Starbucks announced Wednesday it will be raising its minimum wage across the country to $15 an hour. The news comes amid a labor shortage that has swept the country in the wake of the COVID-19 pandemic, and after President Biden signed an executive order in April raising federal contractors' minimum wage to $15 an hour. Starbucks said the pay increase, which is set to be enacted by summer 2022, is one of the most significant investments in its "partners" (what the company calls its employees) in its history.
According to the announcement, the pay hike will "recognize and reward" tenured staff, with hourly employees earning an average of $17 an hour and a new range of $15 to $23 an hour for baristas by the summer.
In November 2020, Starbucks increased its hourly wages for baristas as voters showed support for a higher minimum wage. But, according to Business Insider, many Starbucks workers have been pushing for an across-the-board pay raise, petitioning for a $15 minimum starting wage. Analysts say a pay hike would cut the company's bottom line, particularly because they are not a franchise and therefore have no franchisees to cover the added costs.
"As Starbucks celebrates our 50th anniversary we are reminded that our heritage is based on the simple concept that our green apron partners are the heartbeat of Starbucks and that success is best when it’s shared," said Kevin Johnson, Starbucks president and chief executive officer. "Today, we are announcing another historic investment in our partners, knowing that when we take care of our partners, they take care of our customers, and all stakeholders benefit. This is how we continue to build a great and enduring company. One that is committed to the ideal that doing good for one another – and for society – is good for business over the long-term."
Many companies have tried to attract more employees with increased pay during the country's labor shortage which has seen workers quitting and stores closing early due to being understaffed. And the plight of food workers during the pandemic has not made it any easier to bring on new talent right now.
In a letter to all U.S. Starbucks employees, Rossann Williams, Starbucks' executive vice president and president of North America, said the "partner experience" was essential to Starbucks.
"When others were closing stores and laying off people, we doubled down with COVID-19 pay and benefits AND we made a record investment in partner wages and experience," said Williams in the letter. "And today, we're announcing yet again one of the biggest partner investments in our history!"
Effective in late January 2022, employees with two or more years of service could receive up to a 5% raise and staff with five or more years could receive up to a 10% raise.
In today's job market where there's a noticeable shortage of workers, Starbucks said they will double down on recruitment, extending $200 referral bonuses to help attract new talent.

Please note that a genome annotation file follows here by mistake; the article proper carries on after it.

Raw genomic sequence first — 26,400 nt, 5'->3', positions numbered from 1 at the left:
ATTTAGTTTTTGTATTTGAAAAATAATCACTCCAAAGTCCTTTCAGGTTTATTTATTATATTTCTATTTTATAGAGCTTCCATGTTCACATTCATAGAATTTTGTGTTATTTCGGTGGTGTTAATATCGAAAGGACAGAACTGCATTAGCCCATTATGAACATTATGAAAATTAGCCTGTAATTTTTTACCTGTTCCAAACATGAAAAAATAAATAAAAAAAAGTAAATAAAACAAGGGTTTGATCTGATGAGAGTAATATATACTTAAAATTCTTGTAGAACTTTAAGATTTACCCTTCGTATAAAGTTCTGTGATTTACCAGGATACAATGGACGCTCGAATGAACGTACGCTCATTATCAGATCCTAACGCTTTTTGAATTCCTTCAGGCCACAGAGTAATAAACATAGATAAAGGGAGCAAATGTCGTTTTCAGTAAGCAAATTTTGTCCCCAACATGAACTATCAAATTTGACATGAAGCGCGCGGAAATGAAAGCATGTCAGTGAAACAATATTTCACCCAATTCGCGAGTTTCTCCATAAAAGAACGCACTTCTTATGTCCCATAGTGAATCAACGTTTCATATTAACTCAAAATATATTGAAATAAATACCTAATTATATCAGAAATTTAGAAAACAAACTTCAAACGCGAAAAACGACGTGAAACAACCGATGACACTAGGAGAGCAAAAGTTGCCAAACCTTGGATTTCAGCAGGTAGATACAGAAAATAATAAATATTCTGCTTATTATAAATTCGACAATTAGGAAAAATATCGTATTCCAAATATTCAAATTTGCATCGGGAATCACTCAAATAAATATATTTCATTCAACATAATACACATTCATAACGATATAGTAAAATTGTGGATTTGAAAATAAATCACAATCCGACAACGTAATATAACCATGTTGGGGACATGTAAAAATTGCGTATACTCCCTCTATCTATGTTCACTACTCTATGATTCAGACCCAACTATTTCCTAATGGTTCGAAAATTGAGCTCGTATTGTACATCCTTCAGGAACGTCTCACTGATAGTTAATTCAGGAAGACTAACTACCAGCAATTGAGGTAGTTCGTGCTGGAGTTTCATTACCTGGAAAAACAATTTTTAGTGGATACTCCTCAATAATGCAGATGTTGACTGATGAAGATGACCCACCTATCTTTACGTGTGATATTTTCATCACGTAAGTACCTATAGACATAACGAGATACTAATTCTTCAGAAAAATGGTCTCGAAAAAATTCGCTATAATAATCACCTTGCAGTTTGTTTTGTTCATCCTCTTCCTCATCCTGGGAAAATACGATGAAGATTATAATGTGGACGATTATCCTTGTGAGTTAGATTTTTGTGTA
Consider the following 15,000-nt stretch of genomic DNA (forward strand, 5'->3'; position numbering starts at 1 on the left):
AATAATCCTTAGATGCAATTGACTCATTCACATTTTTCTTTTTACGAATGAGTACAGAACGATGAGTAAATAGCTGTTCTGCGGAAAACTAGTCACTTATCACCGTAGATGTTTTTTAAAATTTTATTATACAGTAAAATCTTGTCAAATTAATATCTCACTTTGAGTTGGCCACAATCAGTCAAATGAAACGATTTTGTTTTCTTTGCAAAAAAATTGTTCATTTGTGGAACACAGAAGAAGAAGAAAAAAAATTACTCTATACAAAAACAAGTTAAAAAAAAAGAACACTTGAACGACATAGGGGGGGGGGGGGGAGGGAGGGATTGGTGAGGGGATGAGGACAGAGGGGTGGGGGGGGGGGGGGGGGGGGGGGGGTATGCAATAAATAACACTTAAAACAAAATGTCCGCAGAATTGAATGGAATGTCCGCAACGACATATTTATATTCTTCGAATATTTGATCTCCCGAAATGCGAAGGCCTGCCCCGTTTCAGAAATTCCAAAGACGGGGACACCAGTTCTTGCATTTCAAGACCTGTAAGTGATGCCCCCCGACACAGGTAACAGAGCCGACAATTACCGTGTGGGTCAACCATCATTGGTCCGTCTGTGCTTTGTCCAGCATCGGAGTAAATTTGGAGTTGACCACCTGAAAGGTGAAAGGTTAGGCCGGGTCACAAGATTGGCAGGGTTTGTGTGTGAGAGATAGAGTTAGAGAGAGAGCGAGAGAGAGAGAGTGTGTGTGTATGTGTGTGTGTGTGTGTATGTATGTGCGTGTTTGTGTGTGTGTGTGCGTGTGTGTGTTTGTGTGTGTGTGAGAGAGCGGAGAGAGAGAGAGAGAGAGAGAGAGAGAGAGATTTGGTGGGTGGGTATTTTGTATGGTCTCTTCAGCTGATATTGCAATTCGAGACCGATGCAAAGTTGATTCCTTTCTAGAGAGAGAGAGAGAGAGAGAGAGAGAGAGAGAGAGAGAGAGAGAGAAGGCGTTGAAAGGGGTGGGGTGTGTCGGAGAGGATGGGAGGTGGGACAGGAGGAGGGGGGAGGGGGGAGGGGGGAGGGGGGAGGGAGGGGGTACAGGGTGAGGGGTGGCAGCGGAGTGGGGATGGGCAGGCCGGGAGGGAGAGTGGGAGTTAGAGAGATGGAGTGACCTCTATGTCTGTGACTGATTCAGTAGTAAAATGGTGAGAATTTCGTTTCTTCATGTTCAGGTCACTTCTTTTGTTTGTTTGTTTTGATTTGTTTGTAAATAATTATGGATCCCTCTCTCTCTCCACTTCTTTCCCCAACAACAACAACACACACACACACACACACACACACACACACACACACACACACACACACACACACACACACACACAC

Williams said in the letter that these raises represent an investment of more than $1 billion on the part of Starbucks in less than 24 months and that the investments the company will be making go beyond enhanced wages.
Starbucks will also invest in more in-store training for new hires, redesigning their "Barista Basics" program and increasing training time for all roles.
Further innovations will include testing of a "shifts app" that would make it easier for partners to work available shifts that meet their personal needs, improvements in store design and equipment and testing a Cold Beverage Station in select stores around the country.
All this comes as Democrats seeks to increase the federal minimum wage, which is currently $7.25 to $15 an hour. Some economists think that the rate increase is a good idea as jobs in the service industry are necessary and demanding, while others say the hike would make it difficult for many restaurants to stay in business.
"Research has shown companies that pay higher wages have lower turnover, which can raise productivity through lower search, training, absentee and vacancy costs and higher morale," Erica Groshen, Senior Economics Advisor at the Cornell University School of Industrial and Labor Relations, told TODAY Food. "So, there is a benefit to the companies that can mitigate the apparent higher costs of raising wages."
Groshen believes it is possible for business profits to be higher with higher wages.
"For the restaurant and other industries, this may lead some companies to change their business models to offer better-developed career paths and emphasis on worker training, rather than hoping that robots will lead to a minimum number of interchangeable workers," she said.
"Median worker compensation in inflation-adjusted terms has been stagnant for 40 years," she continued. "It is possible that the pandemic has triggered a combination of individual, corporate, policy and organized actions sufficient to finally move the needle."